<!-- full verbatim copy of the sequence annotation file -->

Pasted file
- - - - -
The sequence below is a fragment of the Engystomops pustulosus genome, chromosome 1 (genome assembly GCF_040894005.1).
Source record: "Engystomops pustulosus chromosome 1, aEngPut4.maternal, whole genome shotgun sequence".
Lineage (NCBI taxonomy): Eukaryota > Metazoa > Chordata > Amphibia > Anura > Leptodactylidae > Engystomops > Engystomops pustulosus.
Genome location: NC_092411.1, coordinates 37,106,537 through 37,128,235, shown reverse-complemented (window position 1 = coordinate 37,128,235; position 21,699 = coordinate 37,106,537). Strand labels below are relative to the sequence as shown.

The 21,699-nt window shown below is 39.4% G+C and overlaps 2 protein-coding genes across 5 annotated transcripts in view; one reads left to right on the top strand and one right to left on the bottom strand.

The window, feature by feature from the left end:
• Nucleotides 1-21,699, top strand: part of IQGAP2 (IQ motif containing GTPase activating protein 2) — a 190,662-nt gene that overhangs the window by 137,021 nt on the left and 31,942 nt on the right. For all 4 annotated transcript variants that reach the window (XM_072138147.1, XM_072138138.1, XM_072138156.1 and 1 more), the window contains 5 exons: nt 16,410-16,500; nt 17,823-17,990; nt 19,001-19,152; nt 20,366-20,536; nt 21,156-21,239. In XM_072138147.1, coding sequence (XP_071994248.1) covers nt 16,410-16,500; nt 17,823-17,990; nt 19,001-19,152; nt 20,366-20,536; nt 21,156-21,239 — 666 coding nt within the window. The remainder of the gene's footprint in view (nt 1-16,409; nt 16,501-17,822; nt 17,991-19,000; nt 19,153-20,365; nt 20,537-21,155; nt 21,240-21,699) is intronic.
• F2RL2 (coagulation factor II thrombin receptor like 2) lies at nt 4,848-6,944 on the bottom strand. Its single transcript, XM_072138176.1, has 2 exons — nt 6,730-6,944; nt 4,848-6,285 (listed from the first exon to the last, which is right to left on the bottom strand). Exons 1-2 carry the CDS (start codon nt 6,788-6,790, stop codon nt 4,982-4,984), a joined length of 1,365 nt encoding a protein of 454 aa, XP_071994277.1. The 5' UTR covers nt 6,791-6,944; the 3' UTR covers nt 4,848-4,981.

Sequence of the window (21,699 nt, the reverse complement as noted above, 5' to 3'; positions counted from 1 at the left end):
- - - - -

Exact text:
The sequence below is a fragment of the Engystomops pustulosus genome, chromosome 1 (genome assembly GCF_040894005.1).
Source record: "Engystomops pustulosus chromosome 1, aEngPut4.maternal, whole genome shotgun sequence".
Lineage (NCBI taxonomy): Eukaryota > Metazoa > Chordata > Amphibia > Anura > Leptodactylidae > Engystomops > Engystomops pustulosus.
Genome location: NC_092411.1, coordinates 37,106,537 through 37,128,235, shown reverse-complemented (window position 1 = coordinate 37,128,235; position 21,699 = coordinate 37,106,537). Strand labels below are relative to the sequence as shown.

The 21,699-nt window shown below is 39.4% G+C and overlaps 2 protein-coding genes across 5 annotated transcripts in view; one reads left to right on the top strand and one right to left on the bottom strand.

The window, feature by feature from the left end:
• Nucleotides 1-21,699, top strand: part of IQGAP2 (IQ motif containing GTPase activating protein 2) — a 190,662-nt gene that overhangs the window by 137,021 nt on the left and 31,942 nt on the right. For all 4 annotated transcript variants that reach the window (XM_072138147.1, XM_072138138.1, XM_072138156.1 and 1 more), the window contains 5 exons: nt 16,410-16,500; nt 17,823-17,990; nt 19,001-19,152; nt 20,366-20,536; nt 21,156-21,239. In XM_072138147.1, coding sequence (XP_071994248.1) covers nt 16,410-16,500; nt 17,823-17,990; nt 19,001-19,152; nt 20,366-20,536; nt 21,156-21,239 — 666 coding nt within the window. The remainder of the gene's footprint in view (nt 1-16,409; nt 16,501-17,822; nt 17,991-19,000; nt 19,153-20,365; nt 20,537-21,155; nt 21,240-21,699) is intronic.
• F2RL2 (coagulation factor II thrombin receptor like 2) lies at nt 4,848-6,944 on the bottom strand. Its single transcript, XM_072138176.1, has 2 exons — nt 6,730-6,944; nt 4,848-6,285 (listed from the first exon to the last, which is right to left on the bottom strand). Exons 1-2 carry the CDS (start codon nt 6,788-6,790, stop codon nt 4,982-4,984), a joined length of 1,365 nt encoding a protein of 454 aa, XP_071994277.1. The 5' UTR covers nt 6,791-6,944; the 3' UTR covers nt 4,848-4,981.

Sequence of the window (21,699 nt, the reverse complement as noted above, 5' to 3'; positions counted from 1 at the left end):